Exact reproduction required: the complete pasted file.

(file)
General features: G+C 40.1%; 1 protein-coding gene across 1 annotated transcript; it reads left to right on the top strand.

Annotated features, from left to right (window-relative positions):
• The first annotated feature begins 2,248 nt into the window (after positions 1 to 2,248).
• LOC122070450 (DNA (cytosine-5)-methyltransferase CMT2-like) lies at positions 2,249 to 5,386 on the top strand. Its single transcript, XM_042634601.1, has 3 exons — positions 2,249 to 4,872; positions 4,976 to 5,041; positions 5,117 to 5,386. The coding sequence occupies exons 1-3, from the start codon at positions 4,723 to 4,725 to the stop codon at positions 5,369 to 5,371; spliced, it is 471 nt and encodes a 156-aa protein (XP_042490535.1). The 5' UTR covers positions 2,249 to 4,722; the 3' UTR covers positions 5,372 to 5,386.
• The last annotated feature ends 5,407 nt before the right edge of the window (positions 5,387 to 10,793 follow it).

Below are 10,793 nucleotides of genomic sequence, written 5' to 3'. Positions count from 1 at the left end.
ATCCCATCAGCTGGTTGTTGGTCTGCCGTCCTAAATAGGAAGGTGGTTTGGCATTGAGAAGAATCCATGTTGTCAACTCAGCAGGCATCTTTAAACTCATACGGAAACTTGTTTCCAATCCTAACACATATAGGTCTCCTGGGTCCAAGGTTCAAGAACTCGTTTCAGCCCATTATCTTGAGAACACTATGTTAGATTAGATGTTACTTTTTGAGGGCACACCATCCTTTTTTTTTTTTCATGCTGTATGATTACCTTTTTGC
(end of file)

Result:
General features: G+C 40.1%; 1 protein-coding gene across 1 annotated transcript; it reads left to right on the top strand.

Annotated features, from left to right (window-relative positions):
• The first annotated feature begins 2,248 nt into the window (after positions 1 to 2,248).
• LOC122070450 (DNA (cytosine-5)-methyltransferase CMT2-like) lies at positions 2,249 to 5,386 on the top strand. Its single transcript, XM_042634601.1, has 3 exons — positions 2,249 to 4,872; positions 4,976 to 5,041; positions 5,117 to 5,386. The coding sequence occupies exons 1-3, from the start codon at positions 4,723 to 4,725 to the stop codon at positions 5,369 to 5,371; spliced, it is 471 nt and encodes a 156-aa protein (XP_042490535.1). The 5' UTR covers positions 2,249 to 4,722; the 3' UTR covers positions 5,372 to 5,386.
• The last annotated feature ends 5,407 nt before the right edge of the window (positions 5,387 to 10,793 follow it).

Below are 10,793 nucleotides of genomic sequence, written 5' to 3'. Positions count from 1 at the left end.
ATCCCATCAGCTGGTTGTTGGTCTGCCGTCCTAAATAGGAAGGTGGTTTGGCATTGAGAAGAATCCATGTTGTCAACTCAGCAGGCATCTTTAAACTCATACGGAAACTTGTTTCCAATCCTAACACATATAGGTCTCCTGGGTCCAAGGTTCAAGAACTCGTTTCAGCCCATTATCTTGAGAACACTATGTTAGATTAGATGTTACTTTTTGAGGGCACACCATCCTTTTTTTTTTTTCATGCTGTATGATTACCTTTTTGC